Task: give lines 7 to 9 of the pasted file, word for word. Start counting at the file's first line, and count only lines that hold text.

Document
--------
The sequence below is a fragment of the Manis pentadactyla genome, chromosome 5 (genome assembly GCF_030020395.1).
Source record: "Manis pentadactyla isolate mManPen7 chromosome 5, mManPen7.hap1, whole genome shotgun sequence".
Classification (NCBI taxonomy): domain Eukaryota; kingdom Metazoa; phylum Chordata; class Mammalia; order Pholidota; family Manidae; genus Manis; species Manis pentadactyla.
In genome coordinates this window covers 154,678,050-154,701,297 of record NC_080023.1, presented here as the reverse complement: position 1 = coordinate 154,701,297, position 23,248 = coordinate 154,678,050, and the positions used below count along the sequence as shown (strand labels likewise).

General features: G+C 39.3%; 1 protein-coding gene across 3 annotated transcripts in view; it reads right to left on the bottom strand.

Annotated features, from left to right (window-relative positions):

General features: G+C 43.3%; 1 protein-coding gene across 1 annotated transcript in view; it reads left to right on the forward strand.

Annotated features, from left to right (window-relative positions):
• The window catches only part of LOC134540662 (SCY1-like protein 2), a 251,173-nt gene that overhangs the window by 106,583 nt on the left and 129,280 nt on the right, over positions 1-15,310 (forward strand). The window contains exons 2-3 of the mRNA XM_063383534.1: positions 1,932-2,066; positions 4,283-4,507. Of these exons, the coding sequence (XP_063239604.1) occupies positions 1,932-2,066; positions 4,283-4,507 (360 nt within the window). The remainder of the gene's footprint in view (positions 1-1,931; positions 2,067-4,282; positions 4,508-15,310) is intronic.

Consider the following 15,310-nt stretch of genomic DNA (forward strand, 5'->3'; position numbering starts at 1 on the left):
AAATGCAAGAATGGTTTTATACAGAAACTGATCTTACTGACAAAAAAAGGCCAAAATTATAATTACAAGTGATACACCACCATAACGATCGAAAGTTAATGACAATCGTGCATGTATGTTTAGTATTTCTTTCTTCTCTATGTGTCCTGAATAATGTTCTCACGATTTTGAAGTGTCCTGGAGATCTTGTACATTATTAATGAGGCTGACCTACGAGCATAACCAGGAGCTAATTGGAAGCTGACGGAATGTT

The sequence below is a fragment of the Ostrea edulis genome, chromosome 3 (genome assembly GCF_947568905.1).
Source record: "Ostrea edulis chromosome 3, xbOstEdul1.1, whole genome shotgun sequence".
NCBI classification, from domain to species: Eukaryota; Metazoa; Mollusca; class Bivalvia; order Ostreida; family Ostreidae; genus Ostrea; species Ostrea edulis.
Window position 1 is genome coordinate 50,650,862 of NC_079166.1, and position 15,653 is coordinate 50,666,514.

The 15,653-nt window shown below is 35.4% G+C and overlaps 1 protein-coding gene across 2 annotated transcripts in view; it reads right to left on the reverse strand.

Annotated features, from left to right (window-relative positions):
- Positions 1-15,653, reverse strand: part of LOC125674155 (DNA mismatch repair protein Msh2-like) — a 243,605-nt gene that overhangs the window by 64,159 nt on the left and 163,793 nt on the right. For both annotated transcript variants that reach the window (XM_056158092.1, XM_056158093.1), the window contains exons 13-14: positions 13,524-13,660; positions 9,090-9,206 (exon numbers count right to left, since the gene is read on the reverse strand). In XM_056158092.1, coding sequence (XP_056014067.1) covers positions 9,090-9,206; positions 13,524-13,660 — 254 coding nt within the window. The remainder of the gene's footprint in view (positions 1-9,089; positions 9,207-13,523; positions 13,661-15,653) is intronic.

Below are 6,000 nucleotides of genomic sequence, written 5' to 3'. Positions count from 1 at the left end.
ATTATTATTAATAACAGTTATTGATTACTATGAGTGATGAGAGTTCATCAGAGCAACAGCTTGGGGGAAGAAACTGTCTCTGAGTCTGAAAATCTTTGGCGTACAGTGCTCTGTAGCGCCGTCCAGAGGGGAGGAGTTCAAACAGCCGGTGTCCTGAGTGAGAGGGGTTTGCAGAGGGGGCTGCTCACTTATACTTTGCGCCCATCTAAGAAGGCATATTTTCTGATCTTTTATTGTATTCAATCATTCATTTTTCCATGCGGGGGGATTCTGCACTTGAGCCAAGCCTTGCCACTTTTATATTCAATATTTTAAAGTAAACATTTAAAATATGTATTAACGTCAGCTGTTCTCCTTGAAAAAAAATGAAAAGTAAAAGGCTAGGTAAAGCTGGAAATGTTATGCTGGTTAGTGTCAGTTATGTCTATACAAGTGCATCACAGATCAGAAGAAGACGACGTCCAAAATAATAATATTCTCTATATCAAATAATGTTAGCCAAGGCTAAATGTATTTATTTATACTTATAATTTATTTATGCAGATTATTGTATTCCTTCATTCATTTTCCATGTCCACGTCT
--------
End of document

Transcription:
General features: G+C 43.3%; 1 protein-coding gene across 1 annotated transcript in view; it reads left to right on the forward strand.

Annotated features, from left to right (window-relative positions):
• The window catches only part of LOC134540662 (SCY1-like protein 2), a 251,173-nt gene that overhangs the window by 106,583 nt on the left and 129,280 nt on the right, over positions 1-15,310 (forward strand). The window contains exons 2-3 of the mRNA XM_063383534.1: positions 1,932-2,066; positions 4,283-4,507. Of these exons, the coding sequence (XP_063239604.1) occupies positions 1,932-2,066; positions 4,283-4,507 (360 nt within the window). The remainder of the gene's footprint in view (positions 1-1,931; positions 2,067-4,282; positions 4,508-15,310) is intronic.